On April 14/15 this year, the 100th anniversary of the sinking of the Titanic, I did something I’ve rarely had the chance to do – spend the day viewing Titanic-related sites and attending two Titanic-related cultural events.
Friends Denise and John had suggested driving around Cleveland to see a few spots I’d never had the time to go to see and photograph. So they planned the itinerary and we set off at about 10 a.m. Saturday, April 14.
First stop was the Shaker Heights home of Titanic survivor Caroline Bonnell, who later married Paul Jones, a federal judge, and moved to Cleveland from Youngstown. This was their home. (It was raining so I just took it through the car window.) I had just recently interviewed Caroline’s daughter, Mary Jones Chilcote, for the series of Titanic stories that ran in The Plain Dealer in Cleveland on April 8, as well as online. (Caroline’s story and a video clip of Mary talking about her mother’s experience appeared on cleveland.com only.) Here’s the link to the cleveland.com page:
We also stopped at the church that Caroline and her husband and family attended, Church of the Covenant on Euclid Avenue in Cleveland. Caroline’s funeral service was also held here.
Another stop was Lake View Cemetery, where many famous Cleveland people are buried. Among them is Sen. Theodore E. Burton, who was a member of the Senate subcommittee that conducted the American inquiry into the Titanic disaster. His monument and gravestone are across the road from the more famous Garfield Monument.
Our Cleveland tour culminated with placing a wreath at the Ohio Titanic Memorial behind the Great Lakes Science Center. Denise and John had ordered and picked up the wreath. As we placed the wreath and paused to take a few pictures it started to rain so we didn’t linger too long.
You can see more photos of flowers placed at the memorial in previous years here: http://www.glts.org/scrapbook/anniversary/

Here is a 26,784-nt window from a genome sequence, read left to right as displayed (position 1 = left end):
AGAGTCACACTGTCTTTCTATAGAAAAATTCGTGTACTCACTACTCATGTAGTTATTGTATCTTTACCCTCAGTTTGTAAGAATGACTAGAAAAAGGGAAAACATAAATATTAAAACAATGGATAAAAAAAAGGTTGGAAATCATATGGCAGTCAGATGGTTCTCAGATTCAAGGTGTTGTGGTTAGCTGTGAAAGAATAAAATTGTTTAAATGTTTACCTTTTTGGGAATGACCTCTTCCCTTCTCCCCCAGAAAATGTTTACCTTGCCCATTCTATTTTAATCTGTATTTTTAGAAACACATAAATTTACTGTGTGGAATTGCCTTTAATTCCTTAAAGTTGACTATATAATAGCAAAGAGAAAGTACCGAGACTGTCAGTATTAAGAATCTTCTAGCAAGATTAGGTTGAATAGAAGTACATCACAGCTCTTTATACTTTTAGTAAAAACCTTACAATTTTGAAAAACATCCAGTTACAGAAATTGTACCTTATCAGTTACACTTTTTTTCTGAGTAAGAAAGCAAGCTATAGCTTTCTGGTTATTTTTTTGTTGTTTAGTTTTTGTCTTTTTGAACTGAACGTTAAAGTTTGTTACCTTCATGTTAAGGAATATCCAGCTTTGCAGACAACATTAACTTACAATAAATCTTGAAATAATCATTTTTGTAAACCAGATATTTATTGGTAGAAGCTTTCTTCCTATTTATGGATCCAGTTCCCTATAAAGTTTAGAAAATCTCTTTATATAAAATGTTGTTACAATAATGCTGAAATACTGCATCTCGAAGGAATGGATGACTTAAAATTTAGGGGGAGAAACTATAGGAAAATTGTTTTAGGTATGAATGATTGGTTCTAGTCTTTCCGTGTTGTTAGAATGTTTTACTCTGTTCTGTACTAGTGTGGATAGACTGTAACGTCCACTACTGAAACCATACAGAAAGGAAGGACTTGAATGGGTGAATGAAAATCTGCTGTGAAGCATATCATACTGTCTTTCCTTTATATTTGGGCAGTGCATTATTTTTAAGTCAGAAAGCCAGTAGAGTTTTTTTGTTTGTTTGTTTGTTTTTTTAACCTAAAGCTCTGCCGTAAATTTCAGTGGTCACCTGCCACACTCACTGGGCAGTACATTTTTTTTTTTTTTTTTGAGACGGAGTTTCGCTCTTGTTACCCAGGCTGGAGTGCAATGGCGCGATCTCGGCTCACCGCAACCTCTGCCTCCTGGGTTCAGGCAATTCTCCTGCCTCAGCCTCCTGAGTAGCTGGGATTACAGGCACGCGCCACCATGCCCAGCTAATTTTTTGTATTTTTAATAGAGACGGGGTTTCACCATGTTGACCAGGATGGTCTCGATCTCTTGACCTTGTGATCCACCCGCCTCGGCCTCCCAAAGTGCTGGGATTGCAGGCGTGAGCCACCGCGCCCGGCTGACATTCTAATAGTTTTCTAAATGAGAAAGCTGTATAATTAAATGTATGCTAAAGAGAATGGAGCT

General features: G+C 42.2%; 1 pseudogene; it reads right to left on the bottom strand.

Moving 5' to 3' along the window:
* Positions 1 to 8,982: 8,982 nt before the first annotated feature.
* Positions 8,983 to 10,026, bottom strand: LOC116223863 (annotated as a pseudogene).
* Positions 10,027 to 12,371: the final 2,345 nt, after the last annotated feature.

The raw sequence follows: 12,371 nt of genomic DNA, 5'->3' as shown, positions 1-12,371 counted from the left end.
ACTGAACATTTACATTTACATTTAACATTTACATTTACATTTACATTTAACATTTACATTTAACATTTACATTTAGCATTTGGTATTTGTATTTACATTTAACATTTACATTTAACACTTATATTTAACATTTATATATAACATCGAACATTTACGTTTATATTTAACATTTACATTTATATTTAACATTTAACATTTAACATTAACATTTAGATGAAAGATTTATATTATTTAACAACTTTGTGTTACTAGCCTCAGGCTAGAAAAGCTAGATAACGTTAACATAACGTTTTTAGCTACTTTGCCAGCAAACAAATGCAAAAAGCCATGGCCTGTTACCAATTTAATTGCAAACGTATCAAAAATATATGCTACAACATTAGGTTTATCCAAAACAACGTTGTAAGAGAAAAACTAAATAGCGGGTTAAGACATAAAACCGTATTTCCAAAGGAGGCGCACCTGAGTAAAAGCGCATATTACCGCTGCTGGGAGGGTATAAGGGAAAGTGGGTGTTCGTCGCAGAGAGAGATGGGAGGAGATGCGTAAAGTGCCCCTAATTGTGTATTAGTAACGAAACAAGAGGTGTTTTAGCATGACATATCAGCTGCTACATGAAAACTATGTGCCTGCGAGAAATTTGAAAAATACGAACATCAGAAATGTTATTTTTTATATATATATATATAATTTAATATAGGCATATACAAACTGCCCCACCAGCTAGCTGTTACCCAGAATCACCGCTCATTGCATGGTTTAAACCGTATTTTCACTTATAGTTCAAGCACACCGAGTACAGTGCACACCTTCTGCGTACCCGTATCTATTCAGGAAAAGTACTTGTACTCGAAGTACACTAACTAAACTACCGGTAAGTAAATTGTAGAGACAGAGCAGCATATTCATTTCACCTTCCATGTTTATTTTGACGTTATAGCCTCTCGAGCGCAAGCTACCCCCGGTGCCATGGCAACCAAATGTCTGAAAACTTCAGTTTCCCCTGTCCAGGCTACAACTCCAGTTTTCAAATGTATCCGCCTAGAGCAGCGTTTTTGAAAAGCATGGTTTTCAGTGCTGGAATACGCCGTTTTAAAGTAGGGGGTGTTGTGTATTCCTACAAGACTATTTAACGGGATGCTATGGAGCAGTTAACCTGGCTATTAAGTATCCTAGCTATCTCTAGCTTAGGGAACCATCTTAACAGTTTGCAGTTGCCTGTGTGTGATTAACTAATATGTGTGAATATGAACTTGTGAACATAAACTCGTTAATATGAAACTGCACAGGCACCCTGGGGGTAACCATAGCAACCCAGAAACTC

By then it was lunchtime so we headed west to The Harp Irish restaurant and appropriately toasted the day with a bit of Bushmills Irish Whiskey and Bass ale (Bass was on board Titanic and I feel sure Bushmills was as well).
At Denise and John’s place after lunch we looked over some new Titanic books and then headed south to meet other friends Christina and Roman & Suzanne to attend a performance of the Titanic musical at the Akron Civic Theatre.
We went to the Akron-Summit County Public Library first as there was a display about the Akron-bound passengers. However, when we got there we were told the display had been moved to the theater to coincide with the musical’s performance. Since we then had some free time before the musical started, and the cemeteries where some of the Akron-bound passengers were buried weren’t too far away, we stopped there. I had never seen them in person.
I’d seen the Broadway touring company of the musical in Cleveland in 2000 and a few years later put on by a local theater group in Canton. So it had been quite a few years and to see the play again on the 100th anniversary of the Titanic was definitely an unusual experience. This performance was a bit different in that the Akron Symphony Orchestra was onstage, not in the pit, and the sets and props were minimal as the actors moved around the orchestra. Still, the wonderful songs carried the show. The music is soaring and sweeping with an epic quality. If there’s any music that can match the score of James Cameron’s film, this is it. The cast did a great job, and I noted in the program that the actor who played Thomas Andrews, Baldwin-Wallace College student James Penca, is a Titanic buff. He said it was a special experience to play the ship’s designer on the 100th anniversary. I hope James discovers our local group of Titanic buffs (Great Lakes Titanic Society; see the link on the Links page) and meets up with us sometime.
The next day, Sunday, April 15, I went to see the 3-D version of James Cameron’s Titanic. It was amazing. The 3-D was seamless and not at all distracting as it has been with a couple of other 3-D films I’ve seen. It was like you were IN the film. The scenes of exploring the wreck were so lifelike it seemed like you were diving the wreck yourself – certainly as close as I’ll ever get to actually doing so!
All in all, a Titanic weekend to remember … Mary Ann